But think back to the times you forgave a lover for wronging you, or trusted them against your better judgement. To do that, you had to believe that the better part of them – the part you were in love with – was dominant, and their wrongdoing an aberration. Maybe you did break up with them, but got drawn back by their pleading and promises, or simply because you missed them. Maybe you were right to trust them; maybe you weren’t. It’s the same for victims of domestic abuse. The only difference is, their perspective isn’t just obscured by love and sexual attraction. It’s been scrambled by the forces of degradation and control.
We’re quick to judge women underground because we think their behaviour is irrational. It doesn’t make sense that a smart, independent woman would insist on staying with a man who brutalises her. It doesn’t make sense that after she leaves, there’s a good chance she will go back to him. It doesn’t make sense that a woman who is raped by her partner can continue to crave his affection. It doesn’t make sense that a mother would stay with an abusive father and put her children in danger.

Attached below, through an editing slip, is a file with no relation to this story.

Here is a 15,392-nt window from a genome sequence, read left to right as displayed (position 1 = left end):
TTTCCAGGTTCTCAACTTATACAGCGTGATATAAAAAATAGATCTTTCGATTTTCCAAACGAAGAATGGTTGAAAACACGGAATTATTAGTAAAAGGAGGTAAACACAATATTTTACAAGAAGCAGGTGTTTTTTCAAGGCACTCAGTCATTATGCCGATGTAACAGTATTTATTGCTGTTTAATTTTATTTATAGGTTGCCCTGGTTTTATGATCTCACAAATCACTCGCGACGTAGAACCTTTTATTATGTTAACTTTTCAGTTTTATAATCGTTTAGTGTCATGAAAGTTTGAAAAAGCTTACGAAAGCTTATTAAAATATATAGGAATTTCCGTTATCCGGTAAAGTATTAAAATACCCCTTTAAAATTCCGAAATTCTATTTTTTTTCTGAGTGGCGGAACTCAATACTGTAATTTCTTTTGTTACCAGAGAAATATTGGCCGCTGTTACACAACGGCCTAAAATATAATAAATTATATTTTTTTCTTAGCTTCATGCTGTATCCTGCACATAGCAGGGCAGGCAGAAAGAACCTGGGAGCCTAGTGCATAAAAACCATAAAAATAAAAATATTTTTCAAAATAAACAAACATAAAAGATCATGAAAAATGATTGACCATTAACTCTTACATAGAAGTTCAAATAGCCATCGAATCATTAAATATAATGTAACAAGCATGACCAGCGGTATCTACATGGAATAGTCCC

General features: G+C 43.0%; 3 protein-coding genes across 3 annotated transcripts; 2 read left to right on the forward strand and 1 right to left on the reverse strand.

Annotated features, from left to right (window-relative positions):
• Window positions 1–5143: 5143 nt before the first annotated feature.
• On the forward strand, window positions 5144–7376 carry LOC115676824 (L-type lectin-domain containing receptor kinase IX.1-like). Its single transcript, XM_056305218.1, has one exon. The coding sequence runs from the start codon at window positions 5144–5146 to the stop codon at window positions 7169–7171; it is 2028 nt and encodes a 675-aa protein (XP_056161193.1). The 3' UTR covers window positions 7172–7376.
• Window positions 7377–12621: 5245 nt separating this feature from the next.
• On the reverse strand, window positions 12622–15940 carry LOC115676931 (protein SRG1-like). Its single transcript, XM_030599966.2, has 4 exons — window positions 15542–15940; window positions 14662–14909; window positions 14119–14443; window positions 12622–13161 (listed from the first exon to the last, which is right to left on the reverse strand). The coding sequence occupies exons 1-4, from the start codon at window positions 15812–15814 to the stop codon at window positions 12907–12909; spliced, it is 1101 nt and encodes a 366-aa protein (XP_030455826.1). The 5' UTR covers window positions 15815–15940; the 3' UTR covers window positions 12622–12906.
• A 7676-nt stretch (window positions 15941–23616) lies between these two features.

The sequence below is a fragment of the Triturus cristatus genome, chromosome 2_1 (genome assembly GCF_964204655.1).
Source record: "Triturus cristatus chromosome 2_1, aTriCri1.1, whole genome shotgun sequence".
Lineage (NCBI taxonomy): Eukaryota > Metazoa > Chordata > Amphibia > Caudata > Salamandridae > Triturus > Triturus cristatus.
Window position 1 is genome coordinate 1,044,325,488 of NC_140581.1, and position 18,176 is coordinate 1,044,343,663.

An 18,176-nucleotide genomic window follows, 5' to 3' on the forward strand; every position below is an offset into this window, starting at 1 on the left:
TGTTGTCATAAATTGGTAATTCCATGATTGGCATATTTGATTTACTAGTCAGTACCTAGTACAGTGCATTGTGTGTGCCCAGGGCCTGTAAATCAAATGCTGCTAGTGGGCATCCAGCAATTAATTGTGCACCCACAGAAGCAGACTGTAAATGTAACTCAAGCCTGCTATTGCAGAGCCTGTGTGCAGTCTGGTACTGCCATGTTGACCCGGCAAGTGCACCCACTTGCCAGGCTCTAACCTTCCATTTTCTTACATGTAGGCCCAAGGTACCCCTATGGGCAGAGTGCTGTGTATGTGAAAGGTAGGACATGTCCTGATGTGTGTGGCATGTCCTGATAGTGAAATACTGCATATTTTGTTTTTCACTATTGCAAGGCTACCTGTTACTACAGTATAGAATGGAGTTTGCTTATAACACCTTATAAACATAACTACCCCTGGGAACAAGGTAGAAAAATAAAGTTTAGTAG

Think back to the times you forgave a lover for wronging you, or trusted them against your better judgement
Maybe this does make sense to you. Maybe you scoff at those who ask why women don’t just leave, and remind them: ‘Don’t you know that leaving is the most dangerous time for a woman?’ But if we’re being honest, even the most empathic among us (myself included) can sometimes find the behaviour of victims bewildering (and deeply frustrating, if they are dear to us). Even women who’ve lived underground can find themselves making snap judgements about other victims.